Sunday 25 February 2018

Playing dress up

Disenchanted with Think Twice's offerings in the last couple of months, I hadn't made any purchases in any of their three Antwerp shops. Plus, I'd missed their previous sales days, which usually yield a few treasures, as they took place end of last year, just when I was enjoying my Christmas break.

In spite of having paid regular visits to the shops since returning to work in January, nothing really took my fancy, their stock being predominantly 1980s and later.

Scanning the rails, my eyes usually pick out any items worth exploring from a distance. Once in while, my heart started beating faster when I clocked a fabulous 1960s or 1970s print, only to be disappointed when said item turned out not to be even remotely my size.

So, when their sales email dropped into my inbox a couple of weeks ago, I patiently waited until prices were down to € 5, giving the shops a wide berth on the -30% and -50% days.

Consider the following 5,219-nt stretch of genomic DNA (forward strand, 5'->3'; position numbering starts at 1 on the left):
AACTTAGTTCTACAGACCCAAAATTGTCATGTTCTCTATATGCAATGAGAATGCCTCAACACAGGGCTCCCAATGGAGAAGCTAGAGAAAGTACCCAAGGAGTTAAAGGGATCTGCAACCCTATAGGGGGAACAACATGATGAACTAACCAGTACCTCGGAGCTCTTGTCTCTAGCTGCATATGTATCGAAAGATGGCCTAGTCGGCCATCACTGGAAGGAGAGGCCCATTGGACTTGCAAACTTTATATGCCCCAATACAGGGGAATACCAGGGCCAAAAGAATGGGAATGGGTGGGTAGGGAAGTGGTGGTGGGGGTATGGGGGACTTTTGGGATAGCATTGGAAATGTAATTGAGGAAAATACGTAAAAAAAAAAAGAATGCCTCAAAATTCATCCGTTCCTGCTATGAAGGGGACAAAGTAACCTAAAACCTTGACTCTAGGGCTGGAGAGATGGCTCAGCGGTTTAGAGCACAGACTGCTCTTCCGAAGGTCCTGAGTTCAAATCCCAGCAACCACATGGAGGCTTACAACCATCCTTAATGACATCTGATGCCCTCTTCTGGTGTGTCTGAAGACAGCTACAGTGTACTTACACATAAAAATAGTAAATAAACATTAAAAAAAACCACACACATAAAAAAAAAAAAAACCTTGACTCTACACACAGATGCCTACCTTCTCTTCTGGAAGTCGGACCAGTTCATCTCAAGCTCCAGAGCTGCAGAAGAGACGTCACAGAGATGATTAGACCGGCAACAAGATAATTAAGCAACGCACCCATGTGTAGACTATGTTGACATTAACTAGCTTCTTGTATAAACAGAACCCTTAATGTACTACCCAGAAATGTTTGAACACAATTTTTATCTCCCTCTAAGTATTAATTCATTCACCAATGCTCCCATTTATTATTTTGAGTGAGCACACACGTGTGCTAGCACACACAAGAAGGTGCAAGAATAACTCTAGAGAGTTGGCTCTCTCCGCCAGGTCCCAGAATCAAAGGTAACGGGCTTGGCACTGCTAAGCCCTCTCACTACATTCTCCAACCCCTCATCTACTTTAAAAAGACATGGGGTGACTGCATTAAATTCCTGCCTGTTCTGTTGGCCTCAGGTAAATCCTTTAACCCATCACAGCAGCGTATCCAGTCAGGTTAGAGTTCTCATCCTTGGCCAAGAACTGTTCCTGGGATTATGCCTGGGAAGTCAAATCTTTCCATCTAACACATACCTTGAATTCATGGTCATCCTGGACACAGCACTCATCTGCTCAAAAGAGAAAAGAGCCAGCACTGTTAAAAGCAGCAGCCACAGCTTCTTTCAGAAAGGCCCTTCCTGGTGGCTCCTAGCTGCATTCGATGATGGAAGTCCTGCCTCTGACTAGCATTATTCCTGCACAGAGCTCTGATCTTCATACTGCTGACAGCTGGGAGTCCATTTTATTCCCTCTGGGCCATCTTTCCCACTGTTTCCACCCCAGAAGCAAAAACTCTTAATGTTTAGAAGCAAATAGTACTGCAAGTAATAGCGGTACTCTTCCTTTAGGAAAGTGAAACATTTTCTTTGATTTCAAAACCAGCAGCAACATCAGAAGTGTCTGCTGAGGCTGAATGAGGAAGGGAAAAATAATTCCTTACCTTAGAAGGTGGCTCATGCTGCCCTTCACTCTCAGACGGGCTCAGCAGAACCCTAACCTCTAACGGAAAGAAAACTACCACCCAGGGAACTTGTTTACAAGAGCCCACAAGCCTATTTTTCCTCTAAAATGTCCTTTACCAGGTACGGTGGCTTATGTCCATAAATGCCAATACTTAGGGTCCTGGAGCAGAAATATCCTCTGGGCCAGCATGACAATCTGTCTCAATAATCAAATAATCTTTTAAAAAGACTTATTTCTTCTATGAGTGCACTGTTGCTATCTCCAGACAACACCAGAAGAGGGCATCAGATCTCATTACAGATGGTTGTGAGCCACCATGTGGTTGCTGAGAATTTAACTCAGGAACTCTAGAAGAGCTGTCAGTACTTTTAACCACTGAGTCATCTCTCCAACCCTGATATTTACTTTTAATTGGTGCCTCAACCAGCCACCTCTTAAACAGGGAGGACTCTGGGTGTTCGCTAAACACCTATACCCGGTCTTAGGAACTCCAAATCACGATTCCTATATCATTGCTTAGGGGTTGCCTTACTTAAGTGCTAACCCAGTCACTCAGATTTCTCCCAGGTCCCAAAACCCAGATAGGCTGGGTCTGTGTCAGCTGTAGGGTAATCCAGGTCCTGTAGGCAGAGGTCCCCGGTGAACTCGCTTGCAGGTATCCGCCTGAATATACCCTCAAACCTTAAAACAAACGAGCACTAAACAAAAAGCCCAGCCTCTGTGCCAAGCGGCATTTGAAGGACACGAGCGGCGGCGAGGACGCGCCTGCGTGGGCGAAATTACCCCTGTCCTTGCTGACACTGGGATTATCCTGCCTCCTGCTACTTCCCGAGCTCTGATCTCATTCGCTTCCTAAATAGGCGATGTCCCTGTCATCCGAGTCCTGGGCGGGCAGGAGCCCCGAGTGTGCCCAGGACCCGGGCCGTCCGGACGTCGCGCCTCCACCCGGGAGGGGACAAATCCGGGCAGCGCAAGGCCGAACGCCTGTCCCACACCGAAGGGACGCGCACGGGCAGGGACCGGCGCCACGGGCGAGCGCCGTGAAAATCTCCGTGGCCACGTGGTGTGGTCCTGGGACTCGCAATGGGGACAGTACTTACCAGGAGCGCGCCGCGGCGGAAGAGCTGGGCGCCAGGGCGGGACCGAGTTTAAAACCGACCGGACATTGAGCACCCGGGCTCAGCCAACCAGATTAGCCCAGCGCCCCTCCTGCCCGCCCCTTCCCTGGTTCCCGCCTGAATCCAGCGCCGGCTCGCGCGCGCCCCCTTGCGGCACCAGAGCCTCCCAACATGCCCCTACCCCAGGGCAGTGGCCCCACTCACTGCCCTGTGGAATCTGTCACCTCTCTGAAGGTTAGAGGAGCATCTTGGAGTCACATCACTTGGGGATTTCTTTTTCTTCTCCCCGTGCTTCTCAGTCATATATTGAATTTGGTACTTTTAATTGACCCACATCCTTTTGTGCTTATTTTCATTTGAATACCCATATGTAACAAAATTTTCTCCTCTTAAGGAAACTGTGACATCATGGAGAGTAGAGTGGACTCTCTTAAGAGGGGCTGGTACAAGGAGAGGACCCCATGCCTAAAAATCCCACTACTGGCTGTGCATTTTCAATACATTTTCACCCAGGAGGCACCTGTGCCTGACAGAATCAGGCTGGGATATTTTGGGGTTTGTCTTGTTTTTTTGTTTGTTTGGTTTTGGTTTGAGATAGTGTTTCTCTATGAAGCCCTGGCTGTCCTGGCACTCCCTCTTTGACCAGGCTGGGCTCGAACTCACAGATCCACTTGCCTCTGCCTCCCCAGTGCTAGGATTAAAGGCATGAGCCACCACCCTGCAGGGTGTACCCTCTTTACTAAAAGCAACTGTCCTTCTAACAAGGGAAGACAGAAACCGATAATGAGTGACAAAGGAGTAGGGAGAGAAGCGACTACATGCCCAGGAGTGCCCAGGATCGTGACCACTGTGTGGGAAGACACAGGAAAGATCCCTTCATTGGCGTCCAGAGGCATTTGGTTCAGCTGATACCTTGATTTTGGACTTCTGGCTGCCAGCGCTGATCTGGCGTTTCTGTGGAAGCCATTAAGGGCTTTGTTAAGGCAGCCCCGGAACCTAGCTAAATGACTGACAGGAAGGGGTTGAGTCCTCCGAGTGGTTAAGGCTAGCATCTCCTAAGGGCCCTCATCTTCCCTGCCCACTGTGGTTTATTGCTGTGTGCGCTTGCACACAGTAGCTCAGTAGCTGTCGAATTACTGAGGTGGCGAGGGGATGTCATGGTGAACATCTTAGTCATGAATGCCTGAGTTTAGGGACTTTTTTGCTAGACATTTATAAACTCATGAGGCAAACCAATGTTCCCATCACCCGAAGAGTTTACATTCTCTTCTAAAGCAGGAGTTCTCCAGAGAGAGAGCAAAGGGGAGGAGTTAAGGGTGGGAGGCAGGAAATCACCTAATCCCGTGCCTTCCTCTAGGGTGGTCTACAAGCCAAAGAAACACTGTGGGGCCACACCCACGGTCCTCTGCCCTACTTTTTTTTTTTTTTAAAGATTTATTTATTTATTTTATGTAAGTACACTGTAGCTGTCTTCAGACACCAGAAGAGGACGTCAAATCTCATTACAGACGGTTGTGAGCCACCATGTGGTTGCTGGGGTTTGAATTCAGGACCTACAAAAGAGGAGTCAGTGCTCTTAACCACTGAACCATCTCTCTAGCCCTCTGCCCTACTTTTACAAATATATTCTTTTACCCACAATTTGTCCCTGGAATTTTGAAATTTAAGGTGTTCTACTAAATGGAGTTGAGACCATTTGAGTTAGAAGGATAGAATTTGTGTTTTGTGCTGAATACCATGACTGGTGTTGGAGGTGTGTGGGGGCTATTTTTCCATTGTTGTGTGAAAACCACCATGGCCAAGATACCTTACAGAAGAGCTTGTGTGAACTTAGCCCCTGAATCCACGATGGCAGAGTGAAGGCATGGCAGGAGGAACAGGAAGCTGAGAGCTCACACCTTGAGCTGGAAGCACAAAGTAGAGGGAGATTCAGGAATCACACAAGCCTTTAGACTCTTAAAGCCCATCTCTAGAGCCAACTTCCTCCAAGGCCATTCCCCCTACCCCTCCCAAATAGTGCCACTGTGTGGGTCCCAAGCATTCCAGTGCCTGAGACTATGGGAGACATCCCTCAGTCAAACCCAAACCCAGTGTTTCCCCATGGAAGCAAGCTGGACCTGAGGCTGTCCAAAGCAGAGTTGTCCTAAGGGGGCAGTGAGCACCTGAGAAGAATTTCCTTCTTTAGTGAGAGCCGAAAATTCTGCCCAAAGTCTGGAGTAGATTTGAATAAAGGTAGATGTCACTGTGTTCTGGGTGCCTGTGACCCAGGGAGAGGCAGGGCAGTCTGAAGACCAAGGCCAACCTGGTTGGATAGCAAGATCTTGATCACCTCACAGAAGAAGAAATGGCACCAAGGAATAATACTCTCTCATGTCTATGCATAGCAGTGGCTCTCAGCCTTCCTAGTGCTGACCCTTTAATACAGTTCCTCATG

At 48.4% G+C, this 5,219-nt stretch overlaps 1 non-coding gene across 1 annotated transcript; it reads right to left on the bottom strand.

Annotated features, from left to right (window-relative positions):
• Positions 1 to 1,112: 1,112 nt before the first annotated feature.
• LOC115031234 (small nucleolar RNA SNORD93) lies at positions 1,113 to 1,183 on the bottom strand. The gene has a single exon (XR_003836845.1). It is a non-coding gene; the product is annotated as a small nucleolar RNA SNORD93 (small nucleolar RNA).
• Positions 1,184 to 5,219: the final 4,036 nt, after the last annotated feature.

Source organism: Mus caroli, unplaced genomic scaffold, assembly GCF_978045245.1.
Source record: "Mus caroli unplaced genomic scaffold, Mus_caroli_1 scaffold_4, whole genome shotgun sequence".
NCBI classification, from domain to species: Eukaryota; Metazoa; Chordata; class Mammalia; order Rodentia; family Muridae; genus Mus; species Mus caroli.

I'm happy to say that my patience has paid off, as I was able to buy both the delightful checked jacket and the colourful pleated skirt I'm wearing here for € 5 each! That's what I call a bargain!

The skirt is lined, and as it doesn't have a label, I presume it was handmade. With so many colours represented in the print, there's a wide range of tops for me to choose from. 

I hadn't worn this vintage blouse for a while, so it was high time it got an outing. I bought it at the sadly missed Blender Vintage Shop several years ago. I love its colour and print, as well as the rather unusual wide wing collar.  The burgundy beaded necklace, which you can just catch a glimpse of, came from the same shop.

Brooches on collar and jacket: various flea markets
Brooch on cardigan: Think Twice
Ring: retail
Belt: charity shop

Here's a closer look at the jacket. It's belted quite low on the hips and the belt loops are hidden under the pocket flaps. You'd expect these to be just flaps, but no: much to my delight they are actual pockets!

The great thing about Think Twice is that while the sales are in full swing, new items keep being added, right until the € 3 mark.